Suspended For Texting

Question to Ask the Workplace Doctors about suspension:

I have been suspended for texting a colleague who was suspended at the time I sent the texts. None of the texts are related to her reasons for being suspended. However, my colleague disclosed the texts as part of her case as she thought this would help her. I am now facing allegations of ‘Demonstrating unprofessional and unacceptable behaviour’.

Signed, Worried

Dear Worried:

Now you see why your colleague has problems–she certainly has no discretion or sense of loyalty. The issue for you is, can your organization prove your text messages were unprofessional and showed unacceptable behavior. You know what you texted, so you can look at them and at the rules and decide if a reasonable person would think they were problematic. Or, it could be that you sent the texts on company time and they were negative, which doubles the issue.If you made a negative remark about anything related to work, it could be viewed as encouraging a suspended employee in some way. As it apparently did, since she used the text.

When someone is suspended or in trouble, the most that should be sent as a message is, “I’m sorry about what is happening and am hoping for a quick and positive resolution for you. Take care.” You couldn’t get in trouble for that. But anything else seems like you’re encouraging wrong-doing. Your best action now is to be ready to explain your actions and show that there was nothing unprofessional about your texts, nor did you know it was a problem to send a text to someone who is suspended. You should probably prepare a written statement about it, if you haven’t already done so. That way your manager will have documentation and you don’t have to worry that what you say won’t be passed along correctly.If you have always done well on your evalutions and are generally considered to be a strong and positive member of the team, point that out.I wish there was a magical way to get you through this without any discomfort. However, the fact that you are now suspended doesn’t mean you will be found guilty of wrong-doing. It just means they don’t want you present while they are investigating and deciding what to do.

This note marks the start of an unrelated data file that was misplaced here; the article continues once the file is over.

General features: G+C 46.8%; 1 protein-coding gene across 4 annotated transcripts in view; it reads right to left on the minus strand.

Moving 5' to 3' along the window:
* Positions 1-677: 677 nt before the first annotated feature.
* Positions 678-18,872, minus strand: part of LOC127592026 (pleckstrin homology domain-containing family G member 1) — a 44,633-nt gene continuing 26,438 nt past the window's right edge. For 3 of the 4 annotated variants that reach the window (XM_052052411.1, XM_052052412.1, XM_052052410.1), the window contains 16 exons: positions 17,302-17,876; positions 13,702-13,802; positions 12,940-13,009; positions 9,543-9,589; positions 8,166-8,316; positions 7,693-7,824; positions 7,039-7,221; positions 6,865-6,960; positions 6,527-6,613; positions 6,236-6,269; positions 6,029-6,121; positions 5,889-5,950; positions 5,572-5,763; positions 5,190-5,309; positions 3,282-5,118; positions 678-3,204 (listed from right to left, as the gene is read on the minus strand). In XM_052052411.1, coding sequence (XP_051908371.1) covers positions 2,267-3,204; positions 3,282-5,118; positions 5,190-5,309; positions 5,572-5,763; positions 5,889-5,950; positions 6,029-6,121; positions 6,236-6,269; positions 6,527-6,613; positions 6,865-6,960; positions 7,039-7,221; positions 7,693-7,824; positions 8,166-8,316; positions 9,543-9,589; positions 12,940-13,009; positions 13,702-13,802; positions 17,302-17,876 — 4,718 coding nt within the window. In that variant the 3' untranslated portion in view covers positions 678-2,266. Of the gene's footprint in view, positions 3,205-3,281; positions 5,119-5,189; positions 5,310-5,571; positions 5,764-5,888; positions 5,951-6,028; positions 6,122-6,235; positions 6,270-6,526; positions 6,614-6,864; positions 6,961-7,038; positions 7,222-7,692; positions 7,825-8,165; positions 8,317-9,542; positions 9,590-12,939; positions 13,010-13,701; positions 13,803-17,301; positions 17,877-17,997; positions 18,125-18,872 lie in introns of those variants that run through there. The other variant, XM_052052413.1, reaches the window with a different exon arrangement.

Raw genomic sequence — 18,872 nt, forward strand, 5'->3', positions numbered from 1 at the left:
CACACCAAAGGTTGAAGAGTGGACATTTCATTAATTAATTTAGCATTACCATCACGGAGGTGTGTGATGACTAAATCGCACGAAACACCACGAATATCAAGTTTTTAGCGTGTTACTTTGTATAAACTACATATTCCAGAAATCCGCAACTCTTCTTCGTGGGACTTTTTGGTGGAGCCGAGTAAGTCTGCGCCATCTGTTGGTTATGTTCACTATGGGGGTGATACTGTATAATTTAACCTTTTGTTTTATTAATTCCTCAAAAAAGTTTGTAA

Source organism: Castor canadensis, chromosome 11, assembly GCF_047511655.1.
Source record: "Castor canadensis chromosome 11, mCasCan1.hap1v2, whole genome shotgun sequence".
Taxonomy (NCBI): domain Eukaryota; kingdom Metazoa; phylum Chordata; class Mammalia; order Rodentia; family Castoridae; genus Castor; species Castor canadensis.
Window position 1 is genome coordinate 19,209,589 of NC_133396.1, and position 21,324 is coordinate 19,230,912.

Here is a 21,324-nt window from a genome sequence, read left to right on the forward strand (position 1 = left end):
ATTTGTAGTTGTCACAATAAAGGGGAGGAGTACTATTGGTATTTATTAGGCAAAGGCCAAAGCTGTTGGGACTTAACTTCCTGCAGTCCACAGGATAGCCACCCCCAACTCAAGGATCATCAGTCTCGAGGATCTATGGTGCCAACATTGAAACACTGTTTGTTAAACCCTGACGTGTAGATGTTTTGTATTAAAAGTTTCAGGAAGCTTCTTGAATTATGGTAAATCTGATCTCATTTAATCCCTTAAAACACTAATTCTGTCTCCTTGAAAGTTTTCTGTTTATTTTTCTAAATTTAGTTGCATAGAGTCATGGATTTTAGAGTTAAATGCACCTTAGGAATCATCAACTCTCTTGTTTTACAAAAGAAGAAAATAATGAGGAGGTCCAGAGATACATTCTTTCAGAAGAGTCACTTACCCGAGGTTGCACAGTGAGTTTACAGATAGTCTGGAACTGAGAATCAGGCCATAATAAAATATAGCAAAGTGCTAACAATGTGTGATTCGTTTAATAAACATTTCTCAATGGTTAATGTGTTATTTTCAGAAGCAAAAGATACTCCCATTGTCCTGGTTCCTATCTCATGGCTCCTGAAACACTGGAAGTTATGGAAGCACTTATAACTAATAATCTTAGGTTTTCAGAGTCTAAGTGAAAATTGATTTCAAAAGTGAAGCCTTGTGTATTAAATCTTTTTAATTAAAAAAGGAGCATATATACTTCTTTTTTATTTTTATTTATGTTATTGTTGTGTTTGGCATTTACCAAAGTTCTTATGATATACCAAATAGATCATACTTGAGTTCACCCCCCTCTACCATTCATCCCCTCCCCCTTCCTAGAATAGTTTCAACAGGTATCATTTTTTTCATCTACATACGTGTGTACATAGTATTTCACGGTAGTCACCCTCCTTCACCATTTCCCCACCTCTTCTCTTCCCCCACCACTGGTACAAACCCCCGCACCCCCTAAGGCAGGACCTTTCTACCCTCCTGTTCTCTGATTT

It also is a way to send a strong message to others to stay focused on their own work.If it appears that your job may be in jeopardy, you may want to get an attorney or at least contact an attorney for a consultation about it.If you have the time and wish to do so, let us know what happens. We’ll be interested in the outcome and hoping this gets resolved well.

Tina Lewis Rowe

Tina Lewis Rowe

Tina had a thirty-three year career in law enforcement, serving with the Denver Police Department from 1969-1994 and was the Presidential United States Marshal for Colorado from 1994-2002. She provides training to law enforcement organizations and private sector groups and does conference presentations related to leadership, workplace communications and customized topics. Her style is inspirational with humor.